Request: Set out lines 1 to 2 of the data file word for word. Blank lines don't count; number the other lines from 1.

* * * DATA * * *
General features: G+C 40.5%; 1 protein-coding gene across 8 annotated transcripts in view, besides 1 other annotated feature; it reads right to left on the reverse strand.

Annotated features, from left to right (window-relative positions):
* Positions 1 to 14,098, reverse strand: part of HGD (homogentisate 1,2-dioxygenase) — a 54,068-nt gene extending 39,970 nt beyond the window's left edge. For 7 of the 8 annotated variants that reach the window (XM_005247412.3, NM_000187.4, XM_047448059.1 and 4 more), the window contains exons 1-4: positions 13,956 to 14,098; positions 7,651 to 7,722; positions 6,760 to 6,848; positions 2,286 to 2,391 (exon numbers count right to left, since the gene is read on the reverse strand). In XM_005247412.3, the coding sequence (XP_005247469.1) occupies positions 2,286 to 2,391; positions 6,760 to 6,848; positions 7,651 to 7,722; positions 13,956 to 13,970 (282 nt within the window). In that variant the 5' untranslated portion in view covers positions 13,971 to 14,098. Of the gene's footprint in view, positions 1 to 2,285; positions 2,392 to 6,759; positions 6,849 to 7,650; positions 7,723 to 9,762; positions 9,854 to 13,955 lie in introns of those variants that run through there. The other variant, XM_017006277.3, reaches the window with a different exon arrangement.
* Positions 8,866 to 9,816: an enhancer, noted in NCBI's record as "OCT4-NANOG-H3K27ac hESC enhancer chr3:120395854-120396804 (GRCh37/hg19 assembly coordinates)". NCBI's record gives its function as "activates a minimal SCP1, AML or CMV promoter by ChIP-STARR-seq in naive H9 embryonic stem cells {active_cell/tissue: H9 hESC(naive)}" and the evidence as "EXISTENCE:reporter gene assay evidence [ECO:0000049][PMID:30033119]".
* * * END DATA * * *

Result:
General features: G+C 40.5%; 1 protein-coding gene across 8 annotated transcripts in view, besides 1 other annotated feature; it reads right to left on the reverse strand.

Annotated features, from left to right (window-relative positions):